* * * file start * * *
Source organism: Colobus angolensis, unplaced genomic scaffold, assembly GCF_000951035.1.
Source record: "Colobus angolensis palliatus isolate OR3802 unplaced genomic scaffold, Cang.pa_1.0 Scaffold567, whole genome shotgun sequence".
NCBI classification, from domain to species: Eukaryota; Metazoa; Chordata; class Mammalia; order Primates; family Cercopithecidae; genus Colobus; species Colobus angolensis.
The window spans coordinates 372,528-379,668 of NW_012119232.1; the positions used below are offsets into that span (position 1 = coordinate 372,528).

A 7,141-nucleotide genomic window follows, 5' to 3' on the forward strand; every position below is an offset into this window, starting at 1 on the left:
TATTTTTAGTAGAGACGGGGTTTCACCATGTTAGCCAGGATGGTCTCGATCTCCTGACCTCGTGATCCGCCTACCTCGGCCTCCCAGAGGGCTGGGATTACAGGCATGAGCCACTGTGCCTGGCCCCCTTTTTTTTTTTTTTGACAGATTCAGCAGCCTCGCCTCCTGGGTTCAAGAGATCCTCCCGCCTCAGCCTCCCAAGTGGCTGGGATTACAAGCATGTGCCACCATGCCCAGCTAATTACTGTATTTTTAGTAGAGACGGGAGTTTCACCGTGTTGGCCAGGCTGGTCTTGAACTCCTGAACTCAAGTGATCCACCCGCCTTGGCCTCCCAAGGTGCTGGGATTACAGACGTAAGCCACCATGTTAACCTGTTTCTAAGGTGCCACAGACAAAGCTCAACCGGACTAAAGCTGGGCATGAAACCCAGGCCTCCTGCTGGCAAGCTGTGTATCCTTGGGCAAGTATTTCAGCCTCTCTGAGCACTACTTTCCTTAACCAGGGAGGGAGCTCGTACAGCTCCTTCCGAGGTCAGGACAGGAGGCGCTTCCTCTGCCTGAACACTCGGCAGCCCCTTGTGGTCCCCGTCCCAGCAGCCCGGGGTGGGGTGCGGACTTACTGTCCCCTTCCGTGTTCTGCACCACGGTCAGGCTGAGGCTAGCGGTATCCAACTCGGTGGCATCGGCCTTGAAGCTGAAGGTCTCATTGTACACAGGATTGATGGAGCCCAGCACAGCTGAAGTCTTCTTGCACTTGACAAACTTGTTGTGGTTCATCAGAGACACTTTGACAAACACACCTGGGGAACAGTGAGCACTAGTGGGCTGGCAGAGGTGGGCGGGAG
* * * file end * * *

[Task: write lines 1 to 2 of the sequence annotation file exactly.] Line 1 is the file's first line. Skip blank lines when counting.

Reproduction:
Source organism: Colobus angolensis, unplaced genomic scaffold, assembly GCF_000951035.1.
Source record: "Colobus angolensis palliatus isolate OR3802 unplaced genomic scaffold, Cang.pa_1.0 Scaffold567, whole genome shotgun sequence".